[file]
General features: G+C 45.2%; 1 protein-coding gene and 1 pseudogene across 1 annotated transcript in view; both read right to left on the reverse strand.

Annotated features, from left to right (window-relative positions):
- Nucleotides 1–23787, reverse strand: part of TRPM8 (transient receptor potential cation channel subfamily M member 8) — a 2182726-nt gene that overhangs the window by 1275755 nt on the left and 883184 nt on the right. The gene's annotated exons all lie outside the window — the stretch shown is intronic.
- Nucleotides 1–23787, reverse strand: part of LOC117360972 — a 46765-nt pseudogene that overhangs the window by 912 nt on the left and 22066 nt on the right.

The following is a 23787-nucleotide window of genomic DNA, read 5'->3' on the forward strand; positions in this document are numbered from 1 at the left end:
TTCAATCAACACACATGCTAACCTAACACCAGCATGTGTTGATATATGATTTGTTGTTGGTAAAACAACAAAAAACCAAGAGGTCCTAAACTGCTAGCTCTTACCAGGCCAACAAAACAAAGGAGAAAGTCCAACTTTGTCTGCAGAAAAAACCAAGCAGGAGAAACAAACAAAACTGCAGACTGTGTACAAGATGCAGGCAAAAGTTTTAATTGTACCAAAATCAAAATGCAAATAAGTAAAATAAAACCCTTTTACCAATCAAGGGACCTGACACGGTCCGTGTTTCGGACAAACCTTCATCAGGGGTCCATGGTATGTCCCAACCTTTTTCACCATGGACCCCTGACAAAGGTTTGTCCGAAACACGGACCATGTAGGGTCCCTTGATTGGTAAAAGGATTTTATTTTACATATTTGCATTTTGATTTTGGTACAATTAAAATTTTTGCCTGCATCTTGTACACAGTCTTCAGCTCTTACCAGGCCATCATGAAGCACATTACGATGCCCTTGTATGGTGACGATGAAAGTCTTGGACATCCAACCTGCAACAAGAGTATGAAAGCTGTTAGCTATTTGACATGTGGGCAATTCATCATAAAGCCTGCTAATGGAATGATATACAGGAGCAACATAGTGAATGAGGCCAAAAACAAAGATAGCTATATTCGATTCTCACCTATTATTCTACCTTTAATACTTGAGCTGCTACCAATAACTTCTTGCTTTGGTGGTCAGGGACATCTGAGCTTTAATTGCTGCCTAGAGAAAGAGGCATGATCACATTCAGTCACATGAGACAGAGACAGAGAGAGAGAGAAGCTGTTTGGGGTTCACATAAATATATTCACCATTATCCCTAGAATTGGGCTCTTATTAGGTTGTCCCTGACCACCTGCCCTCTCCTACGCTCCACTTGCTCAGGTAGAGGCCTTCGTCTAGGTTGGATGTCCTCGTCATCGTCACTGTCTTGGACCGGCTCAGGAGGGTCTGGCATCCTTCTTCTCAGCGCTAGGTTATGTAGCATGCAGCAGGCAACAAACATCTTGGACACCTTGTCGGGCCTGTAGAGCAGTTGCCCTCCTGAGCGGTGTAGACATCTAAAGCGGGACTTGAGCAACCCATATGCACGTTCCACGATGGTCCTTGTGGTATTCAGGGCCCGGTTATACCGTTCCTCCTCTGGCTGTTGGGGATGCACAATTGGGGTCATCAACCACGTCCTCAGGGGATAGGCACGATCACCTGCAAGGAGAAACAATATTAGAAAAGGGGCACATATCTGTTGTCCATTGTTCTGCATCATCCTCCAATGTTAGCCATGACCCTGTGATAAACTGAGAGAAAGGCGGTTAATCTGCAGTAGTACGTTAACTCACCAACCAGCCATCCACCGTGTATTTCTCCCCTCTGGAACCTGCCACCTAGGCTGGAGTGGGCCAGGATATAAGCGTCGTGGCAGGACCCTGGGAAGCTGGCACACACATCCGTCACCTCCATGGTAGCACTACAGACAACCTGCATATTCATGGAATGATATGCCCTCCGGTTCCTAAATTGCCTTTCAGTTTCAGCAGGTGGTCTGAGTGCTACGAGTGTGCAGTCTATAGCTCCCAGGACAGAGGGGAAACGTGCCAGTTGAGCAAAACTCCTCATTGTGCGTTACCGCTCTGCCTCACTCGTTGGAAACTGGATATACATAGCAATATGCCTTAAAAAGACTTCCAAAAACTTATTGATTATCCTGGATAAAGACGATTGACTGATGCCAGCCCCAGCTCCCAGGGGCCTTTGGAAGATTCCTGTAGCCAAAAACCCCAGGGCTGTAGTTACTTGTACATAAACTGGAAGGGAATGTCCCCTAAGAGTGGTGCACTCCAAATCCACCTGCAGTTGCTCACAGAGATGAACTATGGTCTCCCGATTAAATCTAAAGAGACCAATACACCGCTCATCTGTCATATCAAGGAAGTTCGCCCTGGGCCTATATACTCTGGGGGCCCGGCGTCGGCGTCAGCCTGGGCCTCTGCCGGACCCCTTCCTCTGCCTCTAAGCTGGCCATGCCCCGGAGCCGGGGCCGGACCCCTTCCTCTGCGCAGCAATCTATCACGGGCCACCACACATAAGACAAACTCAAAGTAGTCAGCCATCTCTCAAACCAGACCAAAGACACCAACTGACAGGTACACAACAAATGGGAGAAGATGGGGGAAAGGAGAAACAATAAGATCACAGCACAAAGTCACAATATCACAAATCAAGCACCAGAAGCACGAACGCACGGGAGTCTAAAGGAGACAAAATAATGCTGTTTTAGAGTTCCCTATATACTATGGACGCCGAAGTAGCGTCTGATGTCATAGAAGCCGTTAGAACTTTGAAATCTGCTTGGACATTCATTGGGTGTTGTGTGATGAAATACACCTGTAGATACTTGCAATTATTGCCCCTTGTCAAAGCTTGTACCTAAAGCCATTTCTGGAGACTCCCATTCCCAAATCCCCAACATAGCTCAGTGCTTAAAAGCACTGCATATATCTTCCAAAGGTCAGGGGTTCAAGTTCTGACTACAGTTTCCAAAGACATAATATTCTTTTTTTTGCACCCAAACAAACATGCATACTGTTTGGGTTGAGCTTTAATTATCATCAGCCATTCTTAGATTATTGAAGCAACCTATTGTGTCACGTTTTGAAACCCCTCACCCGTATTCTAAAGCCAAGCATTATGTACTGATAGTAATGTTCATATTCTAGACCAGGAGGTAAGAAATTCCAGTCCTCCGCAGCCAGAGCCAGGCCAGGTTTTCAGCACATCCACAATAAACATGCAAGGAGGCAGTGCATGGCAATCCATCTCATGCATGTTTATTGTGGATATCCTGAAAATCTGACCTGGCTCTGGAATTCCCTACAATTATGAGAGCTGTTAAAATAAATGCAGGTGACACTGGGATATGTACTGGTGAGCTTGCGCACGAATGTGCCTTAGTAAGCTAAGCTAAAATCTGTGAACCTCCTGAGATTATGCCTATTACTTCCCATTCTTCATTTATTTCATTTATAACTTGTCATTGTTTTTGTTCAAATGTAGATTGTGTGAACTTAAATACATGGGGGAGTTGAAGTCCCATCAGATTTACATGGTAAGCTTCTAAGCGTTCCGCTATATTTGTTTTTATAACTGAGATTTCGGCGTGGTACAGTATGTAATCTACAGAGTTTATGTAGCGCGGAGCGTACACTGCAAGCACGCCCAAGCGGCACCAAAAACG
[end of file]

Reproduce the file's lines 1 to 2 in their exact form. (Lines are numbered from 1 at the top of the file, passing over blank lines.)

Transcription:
General features: G+C 45.2%; 1 protein-coding gene and 1 pseudogene across 1 annotated transcript in view; both read right to left on the reverse strand.

Annotated features, from left to right (window-relative positions):